Teva gets in on protein kinase B act

By Mike Nagle

- Last updated on GMT

Related tags: Pharmacology, Chemotherapy

Teva Pharmaceuticals has licensed some protein kinase B technology,
including preclinical drug candidates, adding to the buzz around
this up-and-coming cancer target.

The deal is an all-Israeli affair with Teva buying the goods off the Israeli arm of DeveloGen. All of the drug candidates involved target protein kinase B (PKB), sometimes also called Akt, and validates this targets increasing popularity with anticancer drug developers. PKB is a serine-threonine kinase that can be activated in many different ways. It has been implicated both in a tumour cell's ability to avoid cell suicide (apoptosis) and also in its ability to divide and grow rapidly. The target has also been found to promote resistance to chemotherapy. One of the reasons it is such a popular target is that it works on the same pathways as other cancer drugs but earlier on. This upstream effect can then block more than one alternative cancer target, including phosphoinosotide-3 kinase (PI3K) and mammalian target of rapamycin (mTOR). Several other companies are developing drugs aimed at PKB. Keryx Biopharmaceuticals recently presented the results from Phase I and II trials for its own small molecule therapy perifosine (KRX-0401). Developed in conjunction with AEterna Zentaris, the alkylphospholipid inhibits the activation of PKB by preventing it from having phosphate groups added to it. In January, Exelixis submitted an investigational new drug application (IND) to the US Food and Drug Administration (FDA) for XL418. This drug is slightly different in that it blocks both PKB and S6 Kinase (S6K). The company believe this is the first dual inhibitor of these targets to enter clinical development. Scientists at ProXara Biotechnology, a spin-out from the University of Bristol, UK, are also developing PKB inhibitors. Recently, the service division of pharma company Galapagos, called BioFocus DPI, were brought in to provide lead optimisation services for the university's programme. The €2m deal was possible at least partly due to the university recently receiving a €4.3m research grant from the Wellcome Trust's Seeding Drug Discovery Initiative to take this research programme forward. A more advanced research project can be found at Rexahn Pharmaceuticals. It has developed Archexin, an antisense string of 20 nucleotides that is complementary to the messenger RNA used to translate the PKB gene into its protein product. The company recently received regulatory clearance to begin Phase II clinical trials. Abbott Laboratories has also been examining this cancer target. One of its drugs in the PKB programme is A-443654, and the company has been using primary cells to examine which proteins, in addition to the PKB target, are affected by it. Astex is also in on the game, in a collaboration with AstraZeneca. Astex described PKB as "one of the most exciting new targets in the class of molecularly-targeted anti-cancer agents"​. This research programme is further back than the others, with the companies hoping to chose a candidate for preclinical testing sometime this year. The exclusive global license for Teva was arranged through DeveloGen's new subsidiary, called CureGenics Limited. Although details were not divulged, DeveloGen will receive milestone payments and royalties from any commercialisation. "With Teva, we have found a strong partner for this highly innovative program,"​ said Carsten Dehning, chief financial officer of DeveloGen. "Teva's proven expertise in the successful development and marketing of ethical drugs will be instrumental in bringing this novel treatment to the many patients suffering from cancer."​ Dehning went on to say that the reason the PKB programme was available was as part of DeveloGen's plans to focus on metabolic and endocrine disorders.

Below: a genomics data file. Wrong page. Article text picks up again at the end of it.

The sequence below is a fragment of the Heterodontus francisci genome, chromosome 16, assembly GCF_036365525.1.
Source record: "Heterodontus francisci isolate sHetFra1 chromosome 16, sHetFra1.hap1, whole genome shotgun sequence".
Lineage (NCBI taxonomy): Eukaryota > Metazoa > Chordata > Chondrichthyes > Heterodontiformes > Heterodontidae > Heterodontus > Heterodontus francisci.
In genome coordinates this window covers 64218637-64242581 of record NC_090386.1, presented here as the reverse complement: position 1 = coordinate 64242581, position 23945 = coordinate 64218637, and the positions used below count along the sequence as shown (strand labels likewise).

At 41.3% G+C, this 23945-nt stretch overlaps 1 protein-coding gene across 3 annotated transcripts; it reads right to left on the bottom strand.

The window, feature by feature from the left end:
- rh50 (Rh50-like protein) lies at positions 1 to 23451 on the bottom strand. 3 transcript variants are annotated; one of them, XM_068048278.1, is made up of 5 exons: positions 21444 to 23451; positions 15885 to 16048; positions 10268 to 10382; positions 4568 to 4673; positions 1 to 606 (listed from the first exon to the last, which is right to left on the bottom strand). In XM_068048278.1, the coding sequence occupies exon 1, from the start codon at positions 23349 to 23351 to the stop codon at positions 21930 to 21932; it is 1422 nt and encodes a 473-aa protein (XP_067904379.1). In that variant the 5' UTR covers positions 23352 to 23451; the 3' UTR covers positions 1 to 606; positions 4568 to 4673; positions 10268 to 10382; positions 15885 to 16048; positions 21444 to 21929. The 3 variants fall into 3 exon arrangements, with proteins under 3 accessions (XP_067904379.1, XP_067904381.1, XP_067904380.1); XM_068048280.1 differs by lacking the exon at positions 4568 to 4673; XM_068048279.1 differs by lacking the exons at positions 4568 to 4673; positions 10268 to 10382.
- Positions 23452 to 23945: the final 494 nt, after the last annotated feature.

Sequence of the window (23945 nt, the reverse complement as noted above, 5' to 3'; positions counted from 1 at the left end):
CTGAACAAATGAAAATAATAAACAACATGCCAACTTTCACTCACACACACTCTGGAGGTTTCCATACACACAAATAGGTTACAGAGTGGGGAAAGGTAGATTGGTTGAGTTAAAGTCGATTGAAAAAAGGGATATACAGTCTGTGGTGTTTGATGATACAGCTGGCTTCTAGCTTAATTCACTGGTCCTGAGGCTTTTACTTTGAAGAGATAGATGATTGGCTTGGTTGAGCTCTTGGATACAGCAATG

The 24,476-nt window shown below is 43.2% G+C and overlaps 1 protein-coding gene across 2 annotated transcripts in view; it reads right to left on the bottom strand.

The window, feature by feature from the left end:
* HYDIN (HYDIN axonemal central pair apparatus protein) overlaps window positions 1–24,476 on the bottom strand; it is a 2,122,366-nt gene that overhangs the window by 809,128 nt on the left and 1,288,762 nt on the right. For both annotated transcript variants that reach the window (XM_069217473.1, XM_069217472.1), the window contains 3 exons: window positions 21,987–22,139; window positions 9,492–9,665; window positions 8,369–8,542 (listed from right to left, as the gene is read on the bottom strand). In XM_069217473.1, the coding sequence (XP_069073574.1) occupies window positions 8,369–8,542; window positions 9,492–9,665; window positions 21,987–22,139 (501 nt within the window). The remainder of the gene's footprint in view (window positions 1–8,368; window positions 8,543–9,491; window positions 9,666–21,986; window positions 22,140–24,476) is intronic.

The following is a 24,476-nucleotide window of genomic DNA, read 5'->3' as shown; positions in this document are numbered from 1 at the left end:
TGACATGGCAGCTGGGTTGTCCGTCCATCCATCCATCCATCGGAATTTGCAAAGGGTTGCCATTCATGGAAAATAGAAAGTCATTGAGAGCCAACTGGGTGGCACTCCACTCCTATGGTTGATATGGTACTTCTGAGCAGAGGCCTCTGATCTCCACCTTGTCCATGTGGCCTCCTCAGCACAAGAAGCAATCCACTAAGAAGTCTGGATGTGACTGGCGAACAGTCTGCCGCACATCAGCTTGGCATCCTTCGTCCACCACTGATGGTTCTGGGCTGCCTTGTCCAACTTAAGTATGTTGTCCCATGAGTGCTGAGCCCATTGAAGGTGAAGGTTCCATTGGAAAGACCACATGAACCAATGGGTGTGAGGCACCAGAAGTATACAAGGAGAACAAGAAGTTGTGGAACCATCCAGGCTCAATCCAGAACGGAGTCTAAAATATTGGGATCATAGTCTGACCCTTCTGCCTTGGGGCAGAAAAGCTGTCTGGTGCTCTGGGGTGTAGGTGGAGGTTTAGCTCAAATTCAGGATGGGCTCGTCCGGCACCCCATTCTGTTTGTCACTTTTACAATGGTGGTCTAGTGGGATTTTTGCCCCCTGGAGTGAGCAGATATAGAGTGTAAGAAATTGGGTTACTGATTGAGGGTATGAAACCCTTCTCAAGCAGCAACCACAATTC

Related topics: Preclinical Research

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